he is not considered on the autism spectrum anymore. But he still is a strange,
quirky guy. He still struggles with a lower than average IQ, and issues from before my mom adopted him (Fetal Alcohol Syndrom, for example.) He is a guy easily (and often) taken advantage of, largely because he
does not want to be cruel and judgmental in the ways so many have been to him.
So he is welcoming to strangers at ten o’clock at night.
The police officer took Rye’s statement, and then called me.
“We will take him to Waco for an examination, do you want to
“I want to,” I admitted, “but I don’t have enough gas money.”
I hoped the officer would offer to pick me up, at which
point I would ask my hubby to stay with our sleeping children, but he did not.
“Okay, I’ll have Rye call you when it is all done and I have
him back here in Teague.”
I thanked him, I told Rye I love him, I hung up and called
# # #
The police officer nodded in understanding. I looked at him, sitting slightly behind and to the right, my right, of the camera.
“I saw that guy, just some guy, knock on Rye’s door. I was
patrolling the block. But I didn’t recognize him. I don’t know who he is.” The officer
looked young and a little shaken, but he was mostly professional. I don’t know
if he was trying to justify himself to me or give me a story of understanding,
so I would not be entirely alone in my guilt. Or maybe he was just talking,
thinking out loud, remembering that night.
So many little things that could have changed the story.
Why hadn’t I let Rye stay? Why hadn’t we been better at teaching him it’s okay
to say no, it isn’t judgmental to say no? Why hadn’t the police
officer taken more notice of a man at Rye’s door late at night if he was on
Was he supposed to?
# # #
I spent the night after Rye’s rape sleeping on Rye’s couch.
Rye and I agreed that he wanted to get comfortable in his apartment and so we
worked on a plan. I stayed there, visited more often, and remained particularly
available to him. He agreed to keep his door locked and just pretend he isn’t
home if someone knocks, he listened when I explained why that’s not mean or judgmental,
and he has since then done his best to always have a phone so he can call me or
our mom in an emergency. He can call the police.
He still lives in that apartment and he likes his life.
Today is his birthday.
He is 35.
Rye comes to visit me most days and we enjoy each other’s
company. I help him often with things online, and he helps me sometimes by
lending me his car. We are a good team.
And when I visit him he is generally ready for me to leave
after about twenty minutes. When he visits me, it’s about the same.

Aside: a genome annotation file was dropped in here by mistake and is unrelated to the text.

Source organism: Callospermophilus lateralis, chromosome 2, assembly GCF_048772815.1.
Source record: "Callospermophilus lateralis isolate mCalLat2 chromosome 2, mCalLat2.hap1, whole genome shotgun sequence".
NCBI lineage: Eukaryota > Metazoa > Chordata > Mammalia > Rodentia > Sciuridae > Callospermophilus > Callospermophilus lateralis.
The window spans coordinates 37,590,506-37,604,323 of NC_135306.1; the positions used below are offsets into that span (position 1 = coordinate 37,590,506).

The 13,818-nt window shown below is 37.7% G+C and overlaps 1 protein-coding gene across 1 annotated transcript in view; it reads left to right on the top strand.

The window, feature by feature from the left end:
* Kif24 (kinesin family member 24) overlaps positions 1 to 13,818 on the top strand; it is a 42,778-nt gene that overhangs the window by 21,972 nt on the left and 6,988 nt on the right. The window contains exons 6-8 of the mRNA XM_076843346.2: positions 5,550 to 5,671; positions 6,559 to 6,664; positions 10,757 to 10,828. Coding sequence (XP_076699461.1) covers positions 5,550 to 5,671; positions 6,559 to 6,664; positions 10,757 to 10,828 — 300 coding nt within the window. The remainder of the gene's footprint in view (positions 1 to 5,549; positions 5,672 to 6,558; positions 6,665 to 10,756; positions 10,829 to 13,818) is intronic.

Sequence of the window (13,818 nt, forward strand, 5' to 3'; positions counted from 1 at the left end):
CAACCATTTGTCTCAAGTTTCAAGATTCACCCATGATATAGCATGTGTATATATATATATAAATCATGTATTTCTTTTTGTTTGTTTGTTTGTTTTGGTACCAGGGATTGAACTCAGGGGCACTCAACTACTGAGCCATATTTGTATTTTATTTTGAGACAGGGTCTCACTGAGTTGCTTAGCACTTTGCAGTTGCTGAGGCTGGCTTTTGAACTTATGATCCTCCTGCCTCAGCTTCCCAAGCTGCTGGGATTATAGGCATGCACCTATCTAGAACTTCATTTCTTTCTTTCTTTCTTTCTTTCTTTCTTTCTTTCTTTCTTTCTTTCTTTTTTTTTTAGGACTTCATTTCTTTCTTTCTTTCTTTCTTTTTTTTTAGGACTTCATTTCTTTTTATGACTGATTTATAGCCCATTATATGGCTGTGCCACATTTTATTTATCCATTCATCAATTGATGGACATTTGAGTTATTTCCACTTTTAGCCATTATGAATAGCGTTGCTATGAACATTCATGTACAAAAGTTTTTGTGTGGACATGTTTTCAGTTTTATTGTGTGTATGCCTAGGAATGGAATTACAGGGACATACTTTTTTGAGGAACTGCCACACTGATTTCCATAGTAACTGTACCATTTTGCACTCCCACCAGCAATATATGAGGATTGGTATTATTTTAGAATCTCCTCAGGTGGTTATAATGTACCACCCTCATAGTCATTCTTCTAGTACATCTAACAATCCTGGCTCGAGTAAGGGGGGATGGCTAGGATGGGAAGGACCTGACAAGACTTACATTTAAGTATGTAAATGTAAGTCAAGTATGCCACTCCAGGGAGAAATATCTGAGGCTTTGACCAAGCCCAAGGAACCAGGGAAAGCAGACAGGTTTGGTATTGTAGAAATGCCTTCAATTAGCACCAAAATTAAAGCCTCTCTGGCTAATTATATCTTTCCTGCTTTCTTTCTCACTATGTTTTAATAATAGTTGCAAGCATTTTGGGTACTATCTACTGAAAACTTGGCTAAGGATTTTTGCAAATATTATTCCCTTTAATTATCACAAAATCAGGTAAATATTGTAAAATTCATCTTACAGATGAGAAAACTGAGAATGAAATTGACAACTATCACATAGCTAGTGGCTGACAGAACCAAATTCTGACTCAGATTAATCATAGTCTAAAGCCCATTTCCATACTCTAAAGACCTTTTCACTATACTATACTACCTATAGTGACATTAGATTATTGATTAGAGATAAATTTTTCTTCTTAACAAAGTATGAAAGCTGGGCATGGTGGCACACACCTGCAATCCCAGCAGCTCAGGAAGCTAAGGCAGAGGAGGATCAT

He goes to his home and I go to mine.
We are a team, but the trauma of his rape did not leave him –
or me – dependent or desperate. We have learned ways to stay safer and grown
smarter, but we have not given in or given up.
Gatherings have long played an important role for people in
Yet, for some, they are more urgent and necessary than
For many people in the LGBTQ community, a Pride Festival or
parade, a drag show, or other similar events are the first or only place they
feel accepted and included.
Declyn being crowned Miss. Homegirl 2017 as Pa'Jama
I live in a small town not too far from Dallas, TX. My youngest
son and I planned on attending the Dallas Pride Festival (perhaps volunteering
as well) this year, for our first time.
However, as with most events in the wake of COVID-19, for
the health of our world the date has been rescheduled. Now, I personally approve
of and appreciate this. However, I also wonder if the new date (July 25, 2020)
will remain safe. And even so, what sorts of changes will be made to how we
celebrate as a group.
And I confess, I do hope we make some long-lasting changes.
It has long seemed unfortunate to me that we are aware of
our contamination of each other yet we do little to make changes. We’re made to
feel weak if we do not go to work sick, and we’re unlikely to get paid. We
apologize when we ask to not shake hands, we make fun of folks who are overly
cautious “germaphobes.” School days are counted and parents are threatened with visits from authorities if too many are missed, making staying home when sick or when we are aware of sickness in the school a dangerous option. We spread disease and viruses comfortably, even
I believe it is healthy to get sick. And so there is no part
of me that hopes we change so much after this pandemic we are frightened to
touch, to reach out, to gather together.
But, we can’t unsee what we’ve seen. And we can’t unlearn
what we’ve learned.
Well we can. But we shouldn’t unlearn it.
If you will humor me, please step a little further into
the idea of how we contaminate each other.
It is often considered weak to listen and care about the
difficulties and systemic challenges in the lives of people other than us. We
are encouraged to be empathetic to a point, but when that empathy threatens to
change us, change our minds, we are too often seen as weak and naïve. Easily
swayed. Not strong in our convictions.
This is dangerous. And we infect and
contaminate and make each other sick with this attitude.
Admittedly, there is a balance to be had. There is truth in
not wanting to be easily talked out of your values or beliefs. But we must be
willing to change them as well. It is necessary for a healthy society to continually adjust
and find balance. Balance is something we continuously do, though sometimes it
is clearer than other times when our balance is off. However, it is always
something we are doing and should pay attention to.
For many of us, gatherings and events, such as Pride
Festivals, are nearly necessary for our mental health and happiness. But so is
learning from experience (such as COVID) to make adjustments for the sake of
our holistic health.
My son and I are looking forward to the Pride Festival in
Dallas! And I expect it will not be like previous festivals, but will offer
what previous festivals were there to celebrate: diversity, inclusion, and the
LGBTQ culture. And that, my thoughtful reader, is our reason is for attending.